The progress in the polishing of glass, in particular fused silica glass, with bound-abrasive is reviewed in the paper. The technique is rather successful in some respects, e.g. material removal rate, surface roughness, flatness of substrates. The surface roughness can be as low as <0.5nm (Ra) comparable with loose pad/pitch polishing for fused silica. On the other hand, the material removal rate is so high that the ground surface can be polished to specular (Ra:1~2nm) within a quarter of an hour. The technique can be adapted to polish plane, spherical, aspheric surfaces and even free-form surface. The technique is next to free of subsurface damage after slightly wet chemical etching. Because ceria is utilized as abrasives and epoxy resin as binding materials softer than or comparable to fused silica, the shape of the polishing tools is easy to be shaped and dressed and need no truing. The technique may provide a potential solution to fast polishing of glass.

  2. Influence of piezoceramic to fused silica plate thickness on the radii of curvature of piezoelectric bimorph mirror

    SciTech Connect

    Libu, M.; Susanth, S.; Vasanthakumari, K. G.; Dileep Kumar, C. J.; Raghu, N.

    2012-01-15

    Piezoelectric based bimorph mirrors (PBM) find extensive use in focusing of x-ray beams. Many optical instruments require use of PBM whose radii of curvature can be tuned precisely. The 100 mm and 300 mm PBMs were fabricated with varying piezoelectric to fused silica plate thicknesses. The radii of curvature of free standing mirrors were measured as a function of voltage and it was found to decrease with increasing voltage. For a given piezoelectric plate thickness, as the fused silica thickness increases, the radii of curvature was found to increase owing to increase in stiffness of the mirror. On the other hand, for a given fused silica plate thickness, when the piezoelectric plate thickness is increased, the radii of curvature are decreased for a given electric field, due to increase in generated force. This study brings out the influence of piezoceramic to fused silica plate thickness on the radii of curvature of PBM.

  3. Laser-welded fused silica substrates using a luminescent fresnoite-based sealant

    NASA Astrophysics Data System (ADS)

    de Pablos-Martin, A.; Benndorf, G.; Tismer, S.; Mittag, M.; Cismak, A.; Lorenz, M.; Grundmann, M.; Höche, Th.

    2016-06-01

    The laser welding of two fused silica substrates using a fresnoitic glass thin film as a sealant by irradiation with a ns laser is studied. Two different laser parameter sets were compared in terms of bond quality, which include two different laser beam trajectories: linear and wobble (circular) trajectory. The composition of the glass sealant changes with the course of the laser welding, incorporating silica from the substrates. After joining, the bonded samples were exposed to UV light and a very intense emission in the blue spectral range is observed by naked eye, which is due to the crystallization of the fresnoite glass upon the laser irradiation. EDX analysis confirms the crystallization of fresnoite, together with a great enrichment in silica. The formation of a eutectic between both is very plausible. Bond quality and bond strength were evaluated by scanning acoustic microscopy (SAM) and tensile test, which results in a tensile stress of 7 MPa.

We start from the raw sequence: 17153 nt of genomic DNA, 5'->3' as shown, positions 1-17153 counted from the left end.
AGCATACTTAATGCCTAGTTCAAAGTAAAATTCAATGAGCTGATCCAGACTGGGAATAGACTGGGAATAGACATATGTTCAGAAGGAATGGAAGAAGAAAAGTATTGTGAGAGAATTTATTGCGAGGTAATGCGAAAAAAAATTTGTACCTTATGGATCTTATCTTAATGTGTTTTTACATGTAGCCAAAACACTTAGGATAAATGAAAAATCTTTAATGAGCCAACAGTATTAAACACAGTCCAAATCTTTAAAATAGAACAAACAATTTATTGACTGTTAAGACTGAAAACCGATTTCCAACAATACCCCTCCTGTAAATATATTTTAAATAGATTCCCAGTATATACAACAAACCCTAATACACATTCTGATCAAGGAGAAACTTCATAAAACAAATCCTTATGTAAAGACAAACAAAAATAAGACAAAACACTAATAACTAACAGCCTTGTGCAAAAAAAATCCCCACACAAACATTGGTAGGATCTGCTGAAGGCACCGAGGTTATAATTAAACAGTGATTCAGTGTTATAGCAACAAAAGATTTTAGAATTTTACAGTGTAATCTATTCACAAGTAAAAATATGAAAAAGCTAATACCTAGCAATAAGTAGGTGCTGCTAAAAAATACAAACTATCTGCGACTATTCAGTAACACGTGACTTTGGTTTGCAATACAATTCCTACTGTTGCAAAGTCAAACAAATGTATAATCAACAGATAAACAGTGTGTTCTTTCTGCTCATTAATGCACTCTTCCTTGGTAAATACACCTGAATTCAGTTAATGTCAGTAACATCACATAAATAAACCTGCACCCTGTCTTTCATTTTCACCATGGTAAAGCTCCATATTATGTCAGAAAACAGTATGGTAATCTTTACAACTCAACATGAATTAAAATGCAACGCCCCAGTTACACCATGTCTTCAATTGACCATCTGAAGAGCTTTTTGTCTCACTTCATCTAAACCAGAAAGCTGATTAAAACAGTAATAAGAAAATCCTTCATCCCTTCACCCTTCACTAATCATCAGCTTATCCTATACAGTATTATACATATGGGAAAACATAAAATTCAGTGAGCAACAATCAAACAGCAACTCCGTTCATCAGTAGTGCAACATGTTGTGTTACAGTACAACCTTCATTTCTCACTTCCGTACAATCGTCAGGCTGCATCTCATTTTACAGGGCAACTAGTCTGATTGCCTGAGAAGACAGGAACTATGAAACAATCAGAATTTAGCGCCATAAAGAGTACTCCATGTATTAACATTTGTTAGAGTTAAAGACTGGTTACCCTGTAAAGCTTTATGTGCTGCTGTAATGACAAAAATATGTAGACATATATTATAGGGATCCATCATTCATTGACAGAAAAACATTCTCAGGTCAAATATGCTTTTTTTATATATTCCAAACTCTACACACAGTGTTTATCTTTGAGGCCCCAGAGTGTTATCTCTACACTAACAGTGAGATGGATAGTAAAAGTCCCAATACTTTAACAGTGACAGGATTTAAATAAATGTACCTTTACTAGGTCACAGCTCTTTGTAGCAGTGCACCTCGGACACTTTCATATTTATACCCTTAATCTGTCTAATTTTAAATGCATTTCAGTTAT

4. A new method for synthesizing fluid inclusions in fused silica capillaries containing organic and inorganic material

    USGS Publications Warehouse

    Chou, I.-Ming; Song, Y.; Burruss, R.C.

    2008-01-01

    Considerable advances in our understanding of physicochemical properties of geological fluids and their roles in many geological processes have been achieved by the use of synthetic fluid inclusions. We have developed a new method to synthesize fluid inclusions containing organic and inorganic material in fused silica capillary tubing. We have used both round (0.3 mm OD and 0.05 or 0.1 mm ID) and square cross-section tubing (0.3 ?? 0.3 mm with 0.05 ?? 0.05 mm or 0.1 ?? 0.1 mm cavities). For microthermometric measurements in a USGS-type heating-cooling stage, sample capsules must be less than 25 mm in length. The square-sectioned capsules have the advantage of providing images without optical distortion. However, the maximum internal pressure (P; about 100 MPa at 22 ??C) and temperature (T; about 500 ??C) maintained by the square-sectioned capsules are less than those held by the round-sectioned capsules (about 300 MPa at room T, and T up to 650 ??C). The fused silica capsules can be applied to a wide range of problems of interest in fluid inclusion and hydrothermal research, such as creating standards for the calibration of thermocouples in heating-cooling stages and frequency shifts in Raman spectrometers. The fused silica capsules can also be used as containers for hydrothermal reactions, especially for organic samples, including individual hydrocarbons, crude oils, and gases, such as cracking of C18H38 between 350 and 400 ??C, isotopic exchanges between C18H38 and D2O and between C19D40 and H2O at similar temperatures. Results of these types of studies provide information on the kinetics of oil cracking and the changes of oil composition under thermal stress. When compared with synthesis of fluid inclusions formed by healing fractures in quartz or other minerals or by overgrowth of quartz at elevated P-T conditions, the new fused-silica method has the following advantages: (1) it is simple; (2) fluid inclusions without the presence of water can be formed; (3